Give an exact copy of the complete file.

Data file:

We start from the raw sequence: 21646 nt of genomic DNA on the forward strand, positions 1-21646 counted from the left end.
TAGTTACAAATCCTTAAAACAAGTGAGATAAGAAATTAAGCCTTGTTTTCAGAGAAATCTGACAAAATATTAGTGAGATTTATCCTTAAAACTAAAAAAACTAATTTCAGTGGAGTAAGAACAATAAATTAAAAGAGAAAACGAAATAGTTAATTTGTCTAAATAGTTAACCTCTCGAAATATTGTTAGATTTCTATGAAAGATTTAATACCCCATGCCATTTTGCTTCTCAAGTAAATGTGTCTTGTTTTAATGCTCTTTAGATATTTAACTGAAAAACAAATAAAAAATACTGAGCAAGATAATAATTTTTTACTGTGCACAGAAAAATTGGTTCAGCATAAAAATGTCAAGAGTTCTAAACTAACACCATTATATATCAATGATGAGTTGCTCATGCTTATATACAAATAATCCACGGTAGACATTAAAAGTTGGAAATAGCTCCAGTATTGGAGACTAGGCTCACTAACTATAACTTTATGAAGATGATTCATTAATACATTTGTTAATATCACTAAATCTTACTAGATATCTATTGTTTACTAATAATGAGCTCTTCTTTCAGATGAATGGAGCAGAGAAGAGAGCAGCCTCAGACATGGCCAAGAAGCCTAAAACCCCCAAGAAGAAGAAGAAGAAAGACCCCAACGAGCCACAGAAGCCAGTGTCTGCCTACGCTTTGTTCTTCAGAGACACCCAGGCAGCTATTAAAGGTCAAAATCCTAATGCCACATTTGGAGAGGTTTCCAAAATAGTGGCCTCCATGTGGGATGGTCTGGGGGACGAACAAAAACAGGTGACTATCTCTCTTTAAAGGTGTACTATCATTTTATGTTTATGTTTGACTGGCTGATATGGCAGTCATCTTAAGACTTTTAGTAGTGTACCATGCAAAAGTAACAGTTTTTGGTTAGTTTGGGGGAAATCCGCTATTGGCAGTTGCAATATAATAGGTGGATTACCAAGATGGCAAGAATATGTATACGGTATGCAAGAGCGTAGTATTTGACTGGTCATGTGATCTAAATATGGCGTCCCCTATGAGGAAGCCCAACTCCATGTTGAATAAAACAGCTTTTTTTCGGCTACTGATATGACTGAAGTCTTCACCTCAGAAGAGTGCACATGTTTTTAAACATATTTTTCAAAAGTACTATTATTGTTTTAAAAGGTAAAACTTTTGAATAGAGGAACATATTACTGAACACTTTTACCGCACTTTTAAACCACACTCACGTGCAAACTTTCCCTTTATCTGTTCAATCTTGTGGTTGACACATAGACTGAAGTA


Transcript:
We start from the raw sequence: 21646 nt of genomic DNA on the forward strand, positions 1-21646 counted from the left end.
TAGTTACAAATCCTTAAAACAAGTGAGATAAGAAATTAAGCCTTGTTTTCAGAGAAATCTGACAAAATATTAGTGAGATTTATCCTTAAAACTAAAAAAACTAATTTCAGTGGAGTAAGAACAATAAATTAAAAGAGAAAACGAAATAGTTAATTTGTCTAAATAGTTAACCTCTCGAAATATTGTTAGATTTCTATGAAAGATTTAATACCCCATGCCATTTTGCTTCTCAAGTAAATGTGTCTTGTTTTAATGCTCTTTAGATATTTAACTGAAAAACAAATAAAAAATACTGAGCAAGATAATAATTTTTTACTGTGCACAGAAAAATTGGTTCAGCATAAAAATGTCAAGAGTTCTAAACTAACACCATTATATATCAATGATGAGTTGCTCATGCTTATATACAAATAATCCACGGTAGACATTAAAAGTTGGAAATAGCTCCAGTATTGGAGACTAGGCTCACTAACTATAACTTTATGAAGATGATTCATTAATACATTTGTTAATATCACTAAATCTTACTAGATATCTATTGTTTACTAATAATGAGCTCTTCTTTCAGATGAATGGAGCAGAGAAGAGAGCAGCCTCAGACATGGCCAAGAAGCCTAAAACCCCCAAGAAGAAGAAGAAGAAAGACCCCAACGAGCCACAGAAGCCAGTGTCTGCCTACGCTTTGTTCTTCAGAGACACCCAGGCAGCTATTAAAGGTCAAAATCCTAATGCCACATTTGGAGAGGTTTCCAAAATAGTGGCCTCCATGTGGGATGGTCTGGGGGACGAACAAAAACAGGTGACTATCTCTCTTTAAAGGTGTACTATCATTTTATGTTTATGTTTGACTGGCTGATATGGCAGTCATCTTAAGACTTTTAGTAGTGTACCATGCAAAAGTAACAGTTTTTGGTTAGTTTGGGGGAAATCCGCTATTGGCAGTTGCAATATAATAGGTGGATTACCAAGATGGCAAGAATATGTATACGGTATGCAAGAGCGTAGTATTTGACTGGTCATGTGATCTAAATATGGCGTCCCCTATGAGGAAGCCCAACTCCATGTTGAATAAAACAGCTTTTTTTCGGCTACTGATATGACTGAAGTCTTCACCTCAGAAGAGTGCACATGTTTTTAAACATATTTTTCAAAAGTACTATTATTGTTTTAAAAGGTAAAACTTTTGAATAGAGGAACATATTACTGAACACTTTTACCGCACTTTTAAACCACACTCACGTGCAAACTTTCCCTTTATCTGTTCAATCTTGTGGTTGACACATAGACTGAAGTA